Black College Freshmen Are Smart, but Here Are Five Reasons Why They Are Not Thriving

As a general education professor for fifteen years and counting, I have no hard numbers if that is what you are searching for. But I do know from experience that Black college freshmen are as intelligent as any other group, and they leave school for five simple reasons that can be corrected in a few lectures or with an adjustment to onboarding strategies.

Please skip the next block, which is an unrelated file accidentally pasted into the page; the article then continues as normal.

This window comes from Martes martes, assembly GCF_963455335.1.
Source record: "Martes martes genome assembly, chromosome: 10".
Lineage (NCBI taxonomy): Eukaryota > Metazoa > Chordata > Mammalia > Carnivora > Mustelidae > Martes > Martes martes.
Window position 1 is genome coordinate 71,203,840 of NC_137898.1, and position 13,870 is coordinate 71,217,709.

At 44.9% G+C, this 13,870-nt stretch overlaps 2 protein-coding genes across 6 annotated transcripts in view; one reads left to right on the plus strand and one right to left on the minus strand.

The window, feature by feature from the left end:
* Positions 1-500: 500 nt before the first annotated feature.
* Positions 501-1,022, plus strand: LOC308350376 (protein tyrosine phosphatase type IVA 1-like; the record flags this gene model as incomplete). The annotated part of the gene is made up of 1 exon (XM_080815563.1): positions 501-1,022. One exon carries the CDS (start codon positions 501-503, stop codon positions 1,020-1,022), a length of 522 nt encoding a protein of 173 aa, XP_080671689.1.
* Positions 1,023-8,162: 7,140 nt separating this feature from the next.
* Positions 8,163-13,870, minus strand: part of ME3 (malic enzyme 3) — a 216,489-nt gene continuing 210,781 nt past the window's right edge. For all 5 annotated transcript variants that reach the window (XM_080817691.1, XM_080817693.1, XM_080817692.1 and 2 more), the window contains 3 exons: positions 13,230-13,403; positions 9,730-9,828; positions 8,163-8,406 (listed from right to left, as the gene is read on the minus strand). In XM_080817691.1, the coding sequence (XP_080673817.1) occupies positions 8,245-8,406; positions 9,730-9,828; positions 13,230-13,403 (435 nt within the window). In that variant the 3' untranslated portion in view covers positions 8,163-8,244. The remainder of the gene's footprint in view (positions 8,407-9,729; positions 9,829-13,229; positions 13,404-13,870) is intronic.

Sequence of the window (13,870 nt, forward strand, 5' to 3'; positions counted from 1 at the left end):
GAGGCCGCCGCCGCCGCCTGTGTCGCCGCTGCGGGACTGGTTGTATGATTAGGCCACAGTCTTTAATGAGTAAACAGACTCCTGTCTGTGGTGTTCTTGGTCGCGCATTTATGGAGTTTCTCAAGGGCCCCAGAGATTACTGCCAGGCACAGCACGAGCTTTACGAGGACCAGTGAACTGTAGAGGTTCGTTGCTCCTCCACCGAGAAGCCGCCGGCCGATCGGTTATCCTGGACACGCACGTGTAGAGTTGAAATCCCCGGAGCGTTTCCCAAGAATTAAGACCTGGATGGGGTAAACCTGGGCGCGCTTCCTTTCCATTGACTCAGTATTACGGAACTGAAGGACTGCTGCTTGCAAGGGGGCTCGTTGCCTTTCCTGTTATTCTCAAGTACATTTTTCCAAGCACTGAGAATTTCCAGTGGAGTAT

I have been a general education professor for five years. And way back in the BCE (before the cell phone era) days, I was a college freshman. I was young, very attractive (okay, that has nothing to do with this article, but I am feeling myself this morning, so I thought I’d throw that in there for good measure), intelligent, and scared to death! I tried to feign confidence, but those seminar classes, being away from home, and the immense size of the campus terrified me. Once the semester started rolling, I became accustomed to the campus and met friends. However, one thing dogged my academic life for the next two college years: I was bright, but like thousands of other Black college freshmen, I had been underexposed to college-level material, tested to death in a pubic high school, and was left with absolutely no study skills! I earned hard “C”s in college math and science classes that, had I but a modicum of metacognitive training, I would have performed better in. Then, one day, an abnormal psychology professor walked into the classroom, told us in a loud and coffee-filled voice, “Throw away those damn hi-liters” and proceeded to teach us how to study. By then, I was a junior in college and had already taken and barely passed some of my hardest classes. I never stopped thinking that if I had this knowledge for my freshmen year, I would have done better!